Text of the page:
That's a little exaggerated. I was trying the new dungeon on its first day and I did get the first boss to half health on my first (and only) attempt. I know she one-shotted me with some ability she announced before she cast it because I read it back in the combat window while I was waiting for my rez sickness to wear off. 

I also know that if there was a guide or a walkthrough to follow, where someone explained what each boss did and how to counter it, I'd be able to get further, maybe all the way through to the final boss. I could, of course, knuckle down and learn those strats from first principles but I don't want to. It's not fun for me to do that.

It's a worrying sign that as yet there's no such walkthrough available. Not too long ago I would have expected one would be ready on opening day, always assuming the content had been on the Test server beforehand. Not any more.

I'll wait a while before I try Toil and Trouble again. If someone writes it up I'll see how far I get with the instructions to hand. Otherwise I'll come back and blitz it when I'm overlevelled or overgeared, which will be as soon as the expansion drops, if not when Yun Zi opens his coffers again this autumn.

That's one of the great things about EQII. It always waits until you're ready for it. I just wish it could find a way to make more people comfortable enough to hang around long enough to find that out.


  1. I am sure that I have made this comment before but my biggest problem with EQ2 over the last few years is how hard they have made it to make the jump from solo to heroic content. It used to be an average geared solo player could jump in a heroic group, contribute, and hopefully get some better gear. Now a solo player needs to grind endlessly to get their stats up to jumping in to a heroic group.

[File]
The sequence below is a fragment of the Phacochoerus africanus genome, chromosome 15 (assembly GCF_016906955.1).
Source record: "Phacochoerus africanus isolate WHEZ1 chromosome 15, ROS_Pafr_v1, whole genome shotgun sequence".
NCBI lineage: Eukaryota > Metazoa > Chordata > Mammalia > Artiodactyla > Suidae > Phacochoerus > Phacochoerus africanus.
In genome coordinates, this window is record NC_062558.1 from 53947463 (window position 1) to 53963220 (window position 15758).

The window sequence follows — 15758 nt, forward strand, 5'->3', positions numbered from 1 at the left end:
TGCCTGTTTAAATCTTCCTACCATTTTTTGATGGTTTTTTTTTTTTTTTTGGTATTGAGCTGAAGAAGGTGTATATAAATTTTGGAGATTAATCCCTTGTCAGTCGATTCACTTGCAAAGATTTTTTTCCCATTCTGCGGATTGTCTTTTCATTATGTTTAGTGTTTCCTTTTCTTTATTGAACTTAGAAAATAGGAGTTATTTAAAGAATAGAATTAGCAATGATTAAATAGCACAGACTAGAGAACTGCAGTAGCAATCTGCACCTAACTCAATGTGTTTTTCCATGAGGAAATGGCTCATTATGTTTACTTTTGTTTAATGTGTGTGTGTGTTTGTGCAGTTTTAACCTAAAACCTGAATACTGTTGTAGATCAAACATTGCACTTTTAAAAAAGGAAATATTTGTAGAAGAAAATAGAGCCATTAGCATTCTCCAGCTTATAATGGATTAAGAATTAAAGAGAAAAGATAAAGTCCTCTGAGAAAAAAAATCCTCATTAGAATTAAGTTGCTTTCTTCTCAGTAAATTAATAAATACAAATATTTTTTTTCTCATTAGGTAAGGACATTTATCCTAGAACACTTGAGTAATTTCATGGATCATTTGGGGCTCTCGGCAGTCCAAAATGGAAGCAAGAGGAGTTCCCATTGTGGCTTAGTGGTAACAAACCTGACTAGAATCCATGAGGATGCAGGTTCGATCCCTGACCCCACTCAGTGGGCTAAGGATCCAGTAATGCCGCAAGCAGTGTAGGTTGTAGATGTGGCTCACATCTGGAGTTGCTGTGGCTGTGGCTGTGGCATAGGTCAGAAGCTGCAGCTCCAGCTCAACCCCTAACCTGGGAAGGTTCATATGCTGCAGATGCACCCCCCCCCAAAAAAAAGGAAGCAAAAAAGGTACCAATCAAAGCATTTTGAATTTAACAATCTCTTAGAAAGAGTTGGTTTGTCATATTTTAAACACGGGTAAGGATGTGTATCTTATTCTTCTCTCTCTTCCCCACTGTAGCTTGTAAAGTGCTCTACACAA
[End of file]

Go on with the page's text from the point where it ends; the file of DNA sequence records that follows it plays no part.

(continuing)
So what is the answer to being able to finish the harder solo content? Go do some heroic content and get better gear. Or wait until it is older content like you suggested.

    1. That's absolutely true. It was the kernel of what was being talked about in map chat last night and sadly the advice even from well-meaning veterans (and it was a polite and helpful discussion, by and large) was indeed to get on and grind through all the relevant solo content from the last expansion, doing ALL the collections and timed quests and then repeatedly running the solo instances until every slot was as good as it could be. This, unfortunately, is what regular EQII players now see as reasonable preparation.
      Of course, for a solo player, there's not really any need to bother. The Heroic dungeons are just the same as the solo ones, only with vastly tougher versions of the same mobs and bosses with harder mechanics. You don't actually miss anything I'd call "content" by not seeing them. The people who really suffer are those who like to group but don't have the time to commit to the huge investment it requires just to get started.